Recently I purchased a German fold-able camera which was produced in about early 1930s. Got it from camera collector who told me he never tried that camera.

To my surprise when I got this camera home, I've discovered that there's still film inside of it (I can see backing paper of the film through the window that shows frame #4).

Now I absolutely want to finish the roll and develop it. The problem is I have no idea what film is inside and how old it is.

The strategies I'm thinking about:

  1. Just bracket all 4 remaining exposures (the camera is 6x9, so there's 8 in total). But here's a thing: potentially the film could be about 90 years old (probably not but theoretically), using the "add one stop per decade" it makes about 9 stops. I googled that films from those years are typically 25-100 ISO range. So in the best case scenario I'll be dealing with film of about 0.12 ISO. But at the same time the film could be a couple decades old only. This will give me theoretical range of 7 stops, which I can't properly cover with only 4 exposures left.

  2. Wind the film in camera. Take it out. Rewind it back to intake spool in darkroom. Take a look at backing paper and try to figure out what ISO the film is and when it was produced (not even sure if I will be able to get any info from the backing paper). Then load again, wind to frame #4 and shoot having at least some info about it. The con is: I'm pretty afraid to ruin the film during the rewind process.


What's your best strategy in this situation? How would you develop it?

  • 1
    \$\begingroup\$ What are you trying to achieve? I think that informs what you should do. Do you want to salvage the four old exposures? Do you want to see how new photos on old film (exposed/developed properly) turn out? Do you want to just experiment and see what the hell happens? \$\endgroup\$
    – osullic
    Jan 26, 2021 at 15:41
  • \$\begingroup\$ @osullic, yep just wanna have fun and get the most i can out of it. would be amazing to salvage exposures that already there. And if I can manage to shoot some pictures on the rest of the roll, that would be a huge bonus! \$\endgroup\$ Jan 27, 2021 at 3:14
  • \$\begingroup\$ "Got it from camera collector who told me he never tried that camera." So you purchased a stolen camera, didn't you? \$\endgroup\$
    – Mephisto
    Nov 20, 2023 at 18:52

1 Answer 1


I've got some experience with "found film" -- it's a lot of fun.

First, don't expect much; film that stood in the camera, potentially for decades, is likely to be heavily fogged and show mottling and/or wrapper offset (where the ink on the backing has fogged the emulsion in contact with it on the supply and takeup spools).

Second, you'll likely find that the film has taken a very strong curl, making it difficult to load into a developing tank for processing.

Third, if it turns out to be color film, it's very likely it's an obsolete process like C-22 or Agfa's equivalent from the 60s or 70s.

The good news is, if you get anything from the film, the first three or four frames might well be like ghosts from the past, images of people or events that are otherwise long forgotten.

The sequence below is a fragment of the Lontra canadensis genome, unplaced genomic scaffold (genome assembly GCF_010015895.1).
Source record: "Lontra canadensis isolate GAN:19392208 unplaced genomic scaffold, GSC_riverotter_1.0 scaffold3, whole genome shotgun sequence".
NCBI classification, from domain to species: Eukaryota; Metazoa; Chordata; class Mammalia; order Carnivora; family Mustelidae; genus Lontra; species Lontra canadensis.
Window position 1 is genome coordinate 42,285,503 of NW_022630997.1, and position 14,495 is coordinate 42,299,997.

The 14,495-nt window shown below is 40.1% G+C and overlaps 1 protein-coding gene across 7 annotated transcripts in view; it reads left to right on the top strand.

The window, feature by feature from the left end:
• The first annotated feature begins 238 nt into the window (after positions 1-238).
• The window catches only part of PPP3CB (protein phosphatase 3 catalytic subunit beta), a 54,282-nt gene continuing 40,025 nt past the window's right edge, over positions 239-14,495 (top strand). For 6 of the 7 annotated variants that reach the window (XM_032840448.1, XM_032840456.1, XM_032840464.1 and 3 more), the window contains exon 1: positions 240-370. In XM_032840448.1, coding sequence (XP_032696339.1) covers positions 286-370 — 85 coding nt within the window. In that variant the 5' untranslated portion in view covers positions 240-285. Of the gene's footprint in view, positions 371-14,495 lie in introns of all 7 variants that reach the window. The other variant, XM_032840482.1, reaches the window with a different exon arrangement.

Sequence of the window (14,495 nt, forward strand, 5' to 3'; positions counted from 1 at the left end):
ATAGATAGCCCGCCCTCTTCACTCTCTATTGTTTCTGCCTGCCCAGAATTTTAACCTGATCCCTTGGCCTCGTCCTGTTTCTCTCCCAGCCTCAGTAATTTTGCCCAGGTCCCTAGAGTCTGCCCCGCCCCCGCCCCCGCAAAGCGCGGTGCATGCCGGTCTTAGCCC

I'd suggest treating the film like ISO 100 -- but then give at least two stops additional exposure to try to push your new exposures through the age fog. Process in a low-fog developer like Rodinal or, if you can find some, the old style "syrup" HC-110. Before the mid-1950s, all black and white films had a standardized process, like C-41 films have now. It was (and no, this is not a typo, it was really long): seventeen minutes at 20C/68F in D-76 stock solution. Similar or the same would apply for HC-110 Dilution B, which is what I'd recommend (though from what I've read, the new HC-110 isn't as good against fog as the syrup I used to use).

In the end, be prepared to get nothing, either from the decades-old exposures, or your new ones on the old film -- and anything you do get will be a beautiful surprise.

  • \$\begingroup\$ I've never tried it on old film but assuming B&W, it seems like a 2-step developer like Diafine might be a good approach. \$\endgroup\$ Jan 26, 2021 at 17:45
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    \$\begingroup\$ @user10216038 Based on my experience, Diafine is a terrible choice when fog control is a primary goal. A Rodinal clone is a better choice. Ideally, you'd want a specifically low fog developer. If you have, say, half a bulk roll that you got in a bulk loader, it can be worth using low temperature and benzotriazole, but the loss of speed and need for multiple tests to get the right amount mostly rules that out for a single roll, unless you have experience with it. \$\endgroup\$
    – Zeiss Ikon
    Jan 26, 2021 at 18:08
  • \$\begingroup\$ That makes sense, Diafine would enhance fog. Thanks! \$\endgroup\$ Jan 26, 2021 at 18:14
  • \$\begingroup\$ @ZeissIkon thanks for the detailed answer! That helps a lot! I have some Rodinal. how should I dilute it you think? 1+25, 1+50? \$\endgroup\$ Jan 27, 2021 at 3:21
  • 1
    \$\begingroup\$ @RomanRaizen you probably want to dilute it to 1+100 and stand develop it \$\endgroup\$
    – timvrhn
    Jan 27, 2021 at 8:55

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